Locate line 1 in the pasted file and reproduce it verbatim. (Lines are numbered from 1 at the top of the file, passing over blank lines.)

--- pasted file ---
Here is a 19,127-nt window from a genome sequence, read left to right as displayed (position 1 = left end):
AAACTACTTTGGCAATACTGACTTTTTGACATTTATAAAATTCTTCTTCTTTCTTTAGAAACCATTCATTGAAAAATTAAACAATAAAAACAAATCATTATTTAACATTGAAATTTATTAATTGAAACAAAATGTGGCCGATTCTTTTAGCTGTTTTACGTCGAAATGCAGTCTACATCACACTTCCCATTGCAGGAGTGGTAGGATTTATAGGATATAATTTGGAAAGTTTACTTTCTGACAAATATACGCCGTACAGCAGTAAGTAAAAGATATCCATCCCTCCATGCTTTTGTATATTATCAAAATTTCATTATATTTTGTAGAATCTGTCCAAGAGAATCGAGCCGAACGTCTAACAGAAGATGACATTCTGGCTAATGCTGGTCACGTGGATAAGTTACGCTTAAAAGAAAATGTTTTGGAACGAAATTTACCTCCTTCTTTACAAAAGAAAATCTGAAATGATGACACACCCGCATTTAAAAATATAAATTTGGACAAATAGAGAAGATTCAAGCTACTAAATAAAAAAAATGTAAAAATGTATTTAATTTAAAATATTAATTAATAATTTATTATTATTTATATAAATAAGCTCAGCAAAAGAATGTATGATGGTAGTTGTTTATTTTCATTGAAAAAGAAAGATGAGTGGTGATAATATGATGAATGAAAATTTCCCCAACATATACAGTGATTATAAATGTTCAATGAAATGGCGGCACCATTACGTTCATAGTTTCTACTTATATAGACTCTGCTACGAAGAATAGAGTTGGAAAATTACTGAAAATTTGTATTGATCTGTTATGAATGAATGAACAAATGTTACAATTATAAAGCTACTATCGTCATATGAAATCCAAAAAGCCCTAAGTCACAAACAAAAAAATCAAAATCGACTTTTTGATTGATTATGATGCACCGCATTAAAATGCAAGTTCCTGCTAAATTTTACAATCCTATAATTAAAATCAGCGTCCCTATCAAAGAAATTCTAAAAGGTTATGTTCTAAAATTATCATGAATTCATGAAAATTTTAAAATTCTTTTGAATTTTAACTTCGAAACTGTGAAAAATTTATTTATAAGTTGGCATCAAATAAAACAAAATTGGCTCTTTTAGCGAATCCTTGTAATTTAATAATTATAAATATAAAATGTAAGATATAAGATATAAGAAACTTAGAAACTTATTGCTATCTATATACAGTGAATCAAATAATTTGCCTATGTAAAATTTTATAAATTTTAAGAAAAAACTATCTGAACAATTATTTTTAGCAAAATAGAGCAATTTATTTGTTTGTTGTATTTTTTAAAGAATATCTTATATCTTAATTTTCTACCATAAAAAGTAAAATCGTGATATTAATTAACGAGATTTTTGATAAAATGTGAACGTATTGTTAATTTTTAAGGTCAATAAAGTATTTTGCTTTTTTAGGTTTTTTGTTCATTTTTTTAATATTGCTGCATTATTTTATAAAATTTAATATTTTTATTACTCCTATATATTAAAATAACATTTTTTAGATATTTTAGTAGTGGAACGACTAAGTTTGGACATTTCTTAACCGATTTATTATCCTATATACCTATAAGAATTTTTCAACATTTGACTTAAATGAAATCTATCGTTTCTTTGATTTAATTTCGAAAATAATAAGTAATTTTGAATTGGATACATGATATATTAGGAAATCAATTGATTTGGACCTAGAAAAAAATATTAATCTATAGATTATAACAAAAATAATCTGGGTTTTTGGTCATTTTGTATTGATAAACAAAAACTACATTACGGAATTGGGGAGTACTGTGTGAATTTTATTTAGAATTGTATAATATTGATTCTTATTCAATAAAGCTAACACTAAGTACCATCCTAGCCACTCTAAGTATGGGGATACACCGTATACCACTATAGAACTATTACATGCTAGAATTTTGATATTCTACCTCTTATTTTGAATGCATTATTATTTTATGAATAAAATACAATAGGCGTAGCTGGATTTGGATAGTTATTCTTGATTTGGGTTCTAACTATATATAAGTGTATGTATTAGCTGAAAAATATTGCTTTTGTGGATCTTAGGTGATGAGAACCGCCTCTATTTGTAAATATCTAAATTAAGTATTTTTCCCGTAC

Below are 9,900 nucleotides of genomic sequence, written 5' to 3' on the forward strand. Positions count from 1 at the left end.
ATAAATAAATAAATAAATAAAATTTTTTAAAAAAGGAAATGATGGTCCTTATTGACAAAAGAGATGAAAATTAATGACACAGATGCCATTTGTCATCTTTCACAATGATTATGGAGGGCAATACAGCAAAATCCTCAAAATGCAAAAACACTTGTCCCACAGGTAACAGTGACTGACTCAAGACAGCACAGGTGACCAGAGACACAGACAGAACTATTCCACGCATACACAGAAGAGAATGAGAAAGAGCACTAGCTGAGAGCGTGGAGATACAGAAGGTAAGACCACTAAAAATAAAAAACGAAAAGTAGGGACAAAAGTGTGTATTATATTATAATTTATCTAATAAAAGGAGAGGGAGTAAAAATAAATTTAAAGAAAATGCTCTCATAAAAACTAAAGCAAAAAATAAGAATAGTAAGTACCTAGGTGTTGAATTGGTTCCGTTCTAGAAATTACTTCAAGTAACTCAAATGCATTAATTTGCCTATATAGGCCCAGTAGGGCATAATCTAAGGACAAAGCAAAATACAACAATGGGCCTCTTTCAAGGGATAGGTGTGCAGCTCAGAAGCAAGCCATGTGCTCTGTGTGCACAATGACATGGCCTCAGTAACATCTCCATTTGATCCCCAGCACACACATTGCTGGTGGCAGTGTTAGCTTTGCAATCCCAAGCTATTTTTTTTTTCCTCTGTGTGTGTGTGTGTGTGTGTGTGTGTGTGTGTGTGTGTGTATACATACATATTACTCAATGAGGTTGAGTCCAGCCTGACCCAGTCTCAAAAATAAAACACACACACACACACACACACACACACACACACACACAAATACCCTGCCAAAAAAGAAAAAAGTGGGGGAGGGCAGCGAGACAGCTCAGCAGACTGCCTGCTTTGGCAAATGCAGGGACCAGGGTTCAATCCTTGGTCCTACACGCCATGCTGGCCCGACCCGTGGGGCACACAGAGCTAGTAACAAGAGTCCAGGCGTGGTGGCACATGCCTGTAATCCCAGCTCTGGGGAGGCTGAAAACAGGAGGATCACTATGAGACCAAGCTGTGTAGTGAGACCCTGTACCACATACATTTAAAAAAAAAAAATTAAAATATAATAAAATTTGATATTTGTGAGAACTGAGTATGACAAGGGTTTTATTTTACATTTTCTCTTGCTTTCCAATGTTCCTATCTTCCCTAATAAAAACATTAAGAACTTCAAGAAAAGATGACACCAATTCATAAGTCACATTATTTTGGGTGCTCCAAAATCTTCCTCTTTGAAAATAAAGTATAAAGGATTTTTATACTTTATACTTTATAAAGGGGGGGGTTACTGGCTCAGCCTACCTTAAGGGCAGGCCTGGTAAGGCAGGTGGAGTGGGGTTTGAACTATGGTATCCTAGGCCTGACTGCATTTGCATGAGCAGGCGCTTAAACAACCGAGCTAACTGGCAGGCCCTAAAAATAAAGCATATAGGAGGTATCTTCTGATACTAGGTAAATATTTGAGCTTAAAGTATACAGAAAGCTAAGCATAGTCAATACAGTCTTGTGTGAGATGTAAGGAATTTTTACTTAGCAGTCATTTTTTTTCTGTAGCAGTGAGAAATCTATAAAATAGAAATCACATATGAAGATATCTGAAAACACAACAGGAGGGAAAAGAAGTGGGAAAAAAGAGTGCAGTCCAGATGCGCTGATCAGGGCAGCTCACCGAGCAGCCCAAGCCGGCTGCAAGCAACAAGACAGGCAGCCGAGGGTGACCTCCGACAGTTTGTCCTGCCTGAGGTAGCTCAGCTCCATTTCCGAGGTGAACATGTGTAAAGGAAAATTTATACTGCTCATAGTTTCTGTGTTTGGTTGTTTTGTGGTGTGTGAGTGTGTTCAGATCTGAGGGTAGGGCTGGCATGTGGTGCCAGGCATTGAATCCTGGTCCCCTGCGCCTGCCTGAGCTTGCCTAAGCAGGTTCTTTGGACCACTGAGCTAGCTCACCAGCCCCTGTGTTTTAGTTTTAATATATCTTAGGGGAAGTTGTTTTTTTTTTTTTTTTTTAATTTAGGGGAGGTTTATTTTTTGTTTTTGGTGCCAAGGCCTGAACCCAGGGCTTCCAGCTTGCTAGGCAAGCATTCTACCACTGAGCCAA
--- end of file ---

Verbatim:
Here is a 19,127-nt window from a genome sequence, read left to right as displayed (position 1 = left end):